• (2) Determination by employer. An individual serving the employer as an independent contractor or consultant is not an employee and should not be reported to the retirement system. The employer has the primary responsibility for determining whether an individual is rendering services as an employee or as an independent contractor. When making such a determination, the employer must consider the following:
    • (i) Factors supporting the conclusion that an individual is an employee rather than an independent contractor:
      • (a) the employer controls, supervises or directs the individual performing the services, not only as to result but as to how assigned tasks are to be performed;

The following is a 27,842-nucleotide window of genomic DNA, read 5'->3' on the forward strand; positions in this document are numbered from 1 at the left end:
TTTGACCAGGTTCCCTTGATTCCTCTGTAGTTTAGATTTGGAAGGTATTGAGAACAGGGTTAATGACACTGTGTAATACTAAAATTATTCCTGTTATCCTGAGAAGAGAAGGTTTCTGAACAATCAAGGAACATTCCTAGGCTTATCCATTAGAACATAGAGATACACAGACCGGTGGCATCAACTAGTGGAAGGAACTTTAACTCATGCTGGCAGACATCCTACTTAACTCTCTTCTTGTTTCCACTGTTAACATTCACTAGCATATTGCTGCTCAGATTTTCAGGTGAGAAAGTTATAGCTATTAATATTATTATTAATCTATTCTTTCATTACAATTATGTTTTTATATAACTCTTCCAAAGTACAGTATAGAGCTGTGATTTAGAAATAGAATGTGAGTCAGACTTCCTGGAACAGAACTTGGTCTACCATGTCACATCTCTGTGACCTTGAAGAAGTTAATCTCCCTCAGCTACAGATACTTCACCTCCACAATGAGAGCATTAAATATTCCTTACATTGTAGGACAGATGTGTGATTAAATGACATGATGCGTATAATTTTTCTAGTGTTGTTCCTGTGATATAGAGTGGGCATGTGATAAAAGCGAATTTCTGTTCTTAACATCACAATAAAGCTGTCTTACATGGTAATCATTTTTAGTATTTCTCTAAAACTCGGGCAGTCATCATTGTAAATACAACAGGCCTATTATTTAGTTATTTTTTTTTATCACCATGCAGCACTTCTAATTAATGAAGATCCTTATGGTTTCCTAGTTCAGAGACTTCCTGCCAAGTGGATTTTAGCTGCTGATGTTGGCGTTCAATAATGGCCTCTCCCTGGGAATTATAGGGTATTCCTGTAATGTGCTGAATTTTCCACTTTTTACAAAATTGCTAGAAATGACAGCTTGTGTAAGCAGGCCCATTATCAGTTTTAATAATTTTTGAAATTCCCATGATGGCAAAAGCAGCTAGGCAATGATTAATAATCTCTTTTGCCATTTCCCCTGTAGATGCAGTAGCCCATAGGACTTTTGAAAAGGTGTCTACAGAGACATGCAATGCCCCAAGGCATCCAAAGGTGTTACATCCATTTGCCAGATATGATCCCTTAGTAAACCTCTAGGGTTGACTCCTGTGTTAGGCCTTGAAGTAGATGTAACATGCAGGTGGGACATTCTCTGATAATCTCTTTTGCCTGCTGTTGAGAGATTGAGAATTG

• (b) the individual reports to a certain person or department at the beginning or during each work day;
      • (c) the individual receives instructions as to what work to perform each day;
      • (d) the individual’s decisions are subject to review by the employer;
      • (e) the employer sets hours to be worked;
      • (f) the individual works at established and fixed hours;
      • (g) the employer maintains time records for the individual;
      • (h) the employer has established a formal job description;
      • (i) the employer’s governing board formally created the position with the approval of the local civil service commission where necessary;
      • (j) the employer prepares performance evaluations;
      • (k) the employer requires that the individual attend training;
      • (l) the employer provides permanent workspace and facilities (including, but not limited to, office, furniture and/or utilities);